The NGM Forward racing team was a pioneer of the CRT concept. It was the NGM Forward team who was the first to present its plans to race the bikes presented as an alternative to the cripplingly expensive factory prototypes, launching their 2012 campaign with Colin Edwards at Misano in 2011 — though Edwards had an excruciating year aboard the Suter BMW, jumping ship to the Kawasaki-powered FTR for the 2013 season.
Now, Forward is preparing the ground for its 2014 campaign even earlier. In an interview with GPOne, NGM Forward boss Giovanni Cuzari revealed that the team is already in talks with several manufacturers for the season after this one.
Cuzari said he had had a recent meeting with Dorna CEO Carmelo Ezpeleta to discuss 2014, when major changes will take place in MotoGP, with the dropping of the CRT category and the introduction of a new division, between the MSMA entries and the non-MSMA entries. Cuzari told GPOne that he had discussed the projects proposed by Honda (the production version of the RC213V) and Yamaha (leasing M1 engines for use in custom-built chassis), but he also said he had had contacts with both Suzuki and Kawasaki.
That Forward should be linked with Suzuki is no surprise: the Suzuki MotoGP project is proceeding apace, with the first appearance expected at Barcelona as part of a full testing program which will include five tests in Europe, according to MCN. Suzuki will have to work with an existing team on their return to MotoGP, and though the Aspar squad are the hot favorites for the spot, Suzuki has been in talks with a number of teams.
The news that Kawasaki is interested in making a return to MotoGP is more of a surprise. Cuzari told GPOne that he had already had talks with Kawasaki boss and engineer Ichiro Yoda. “I spoke to Ichiro Yoda, and they are interested,” Cuzari said.
That Kawasaki should approach Forward over a possible return is not surprising. The Forward team took over the Kawasaki project at the beginning of 2009, after Kawasaki had first announced it was pulling out of MotoGP, then agreed to stay on for one more year to avoid an eight-figure fine for breach of the contract it had signed with Dorna, which was set to run through the end of 2011.
In 2009, Kawasaki and Forward ran under the Hayate banner, with Marco Melandri as a rider, even managing a podium at Le Mans that year. If Kawasaki were to return, Forward would be the obvious partner.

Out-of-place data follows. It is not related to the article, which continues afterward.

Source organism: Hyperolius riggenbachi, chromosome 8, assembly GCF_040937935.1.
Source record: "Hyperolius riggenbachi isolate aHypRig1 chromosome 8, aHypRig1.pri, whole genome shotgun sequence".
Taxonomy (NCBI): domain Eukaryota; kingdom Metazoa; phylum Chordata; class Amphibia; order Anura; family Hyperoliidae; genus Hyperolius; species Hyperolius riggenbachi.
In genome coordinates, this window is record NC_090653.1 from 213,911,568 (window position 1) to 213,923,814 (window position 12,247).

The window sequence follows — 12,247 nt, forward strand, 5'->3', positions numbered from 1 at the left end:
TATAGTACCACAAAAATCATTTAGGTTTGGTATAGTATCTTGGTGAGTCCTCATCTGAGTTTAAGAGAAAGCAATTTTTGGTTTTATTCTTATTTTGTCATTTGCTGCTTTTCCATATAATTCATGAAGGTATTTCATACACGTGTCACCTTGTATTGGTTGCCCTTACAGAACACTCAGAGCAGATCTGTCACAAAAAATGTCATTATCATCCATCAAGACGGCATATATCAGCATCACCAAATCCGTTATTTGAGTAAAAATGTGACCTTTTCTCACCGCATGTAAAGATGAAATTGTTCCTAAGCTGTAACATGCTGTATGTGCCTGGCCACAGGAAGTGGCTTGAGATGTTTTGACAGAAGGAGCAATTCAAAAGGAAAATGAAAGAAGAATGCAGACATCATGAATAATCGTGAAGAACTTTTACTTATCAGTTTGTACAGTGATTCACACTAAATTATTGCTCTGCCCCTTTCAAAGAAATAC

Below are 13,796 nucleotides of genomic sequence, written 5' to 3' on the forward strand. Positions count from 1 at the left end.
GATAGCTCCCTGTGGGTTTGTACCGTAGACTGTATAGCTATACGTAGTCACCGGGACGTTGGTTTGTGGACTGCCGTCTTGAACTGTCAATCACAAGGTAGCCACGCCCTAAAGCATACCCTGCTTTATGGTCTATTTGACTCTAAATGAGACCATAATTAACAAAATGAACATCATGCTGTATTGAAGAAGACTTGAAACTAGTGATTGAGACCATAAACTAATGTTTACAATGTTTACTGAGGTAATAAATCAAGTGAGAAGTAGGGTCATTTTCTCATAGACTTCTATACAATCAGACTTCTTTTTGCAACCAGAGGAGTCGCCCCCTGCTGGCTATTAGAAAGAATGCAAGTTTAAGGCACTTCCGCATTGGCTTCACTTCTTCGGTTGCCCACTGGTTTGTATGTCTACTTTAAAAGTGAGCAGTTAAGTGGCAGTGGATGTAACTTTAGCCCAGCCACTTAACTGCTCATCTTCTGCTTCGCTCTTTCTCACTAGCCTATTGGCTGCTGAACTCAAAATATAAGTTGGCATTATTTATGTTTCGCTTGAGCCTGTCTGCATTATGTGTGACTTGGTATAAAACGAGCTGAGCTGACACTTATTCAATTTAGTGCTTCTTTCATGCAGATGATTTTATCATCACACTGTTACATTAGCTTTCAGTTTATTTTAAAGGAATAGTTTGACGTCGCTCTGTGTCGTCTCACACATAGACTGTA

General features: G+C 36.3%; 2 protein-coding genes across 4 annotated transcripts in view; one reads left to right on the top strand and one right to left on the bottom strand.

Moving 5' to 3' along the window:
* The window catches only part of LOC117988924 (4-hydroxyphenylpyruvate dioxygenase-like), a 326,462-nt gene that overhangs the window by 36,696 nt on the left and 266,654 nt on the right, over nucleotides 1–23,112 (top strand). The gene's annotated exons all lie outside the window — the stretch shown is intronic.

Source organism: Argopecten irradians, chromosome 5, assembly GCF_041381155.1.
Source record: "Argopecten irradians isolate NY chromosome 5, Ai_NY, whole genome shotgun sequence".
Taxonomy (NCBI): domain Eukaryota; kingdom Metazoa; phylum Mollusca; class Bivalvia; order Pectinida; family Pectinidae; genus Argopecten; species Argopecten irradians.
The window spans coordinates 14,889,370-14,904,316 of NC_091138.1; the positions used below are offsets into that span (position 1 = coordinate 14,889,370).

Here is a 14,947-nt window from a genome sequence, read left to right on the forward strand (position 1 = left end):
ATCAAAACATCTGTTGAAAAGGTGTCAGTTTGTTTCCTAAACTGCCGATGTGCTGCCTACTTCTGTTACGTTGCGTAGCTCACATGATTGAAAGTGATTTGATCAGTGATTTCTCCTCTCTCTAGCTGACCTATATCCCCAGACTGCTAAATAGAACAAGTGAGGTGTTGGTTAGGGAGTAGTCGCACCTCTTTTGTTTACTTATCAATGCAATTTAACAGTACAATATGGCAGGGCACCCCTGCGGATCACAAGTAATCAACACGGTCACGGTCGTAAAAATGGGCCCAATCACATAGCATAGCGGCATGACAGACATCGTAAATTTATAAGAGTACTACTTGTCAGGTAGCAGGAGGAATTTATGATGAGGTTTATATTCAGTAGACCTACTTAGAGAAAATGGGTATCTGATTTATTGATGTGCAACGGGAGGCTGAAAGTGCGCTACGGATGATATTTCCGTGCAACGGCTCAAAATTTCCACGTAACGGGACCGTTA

News that Kawasaki is showing interest in MotoGP is a positive sign that manufacturers other than the three competing – Honda, Yamaha and Ducati – are still interested in MotoGP. The problem they face is the same reason they left: the astronomical cost of competing in the sport, driven mainly by the switch from two strokes to four strokes, and the increasing focus on electronics as the basis for increasing performance.
Whether the rule changes for 2014 will make MotoGP more affordable is debatable – the reduction in fuel consumption from 21 to 20 liters, and with software development remaining unregulated, costs will continue to skyrocket – and so much will come down to whether Yoda is capable of persuading the board to see either the R&D or the marketing benefits from participating.
For 2013, the NGM Forward will continue to participate under the CRT rules, with Colin Edwards and Claudio Corti racing FTR Kawasakis. Edwards has already spoken with great enthusiasm over the switch to the FTR chassis, which is slightly more flexible and provides more feedback than the Suter BMW machine he raced last year, but in an interview with Motoblog, Edwards was damning on the new spec Magneti Marelli electronics.
“We don’t have the parameters we want to use,” Edwards said. “The electronics we have are practically what we used to have 5 or 6 years ago, so we’re having to try to invent ways of doing what we want and getting them to do what we need.” Clearly, much work is still needed on the Magneti Marelli system.
This article was originally published on MotoMatters, and is republished here on Asphalt & Rubber with permission by the author.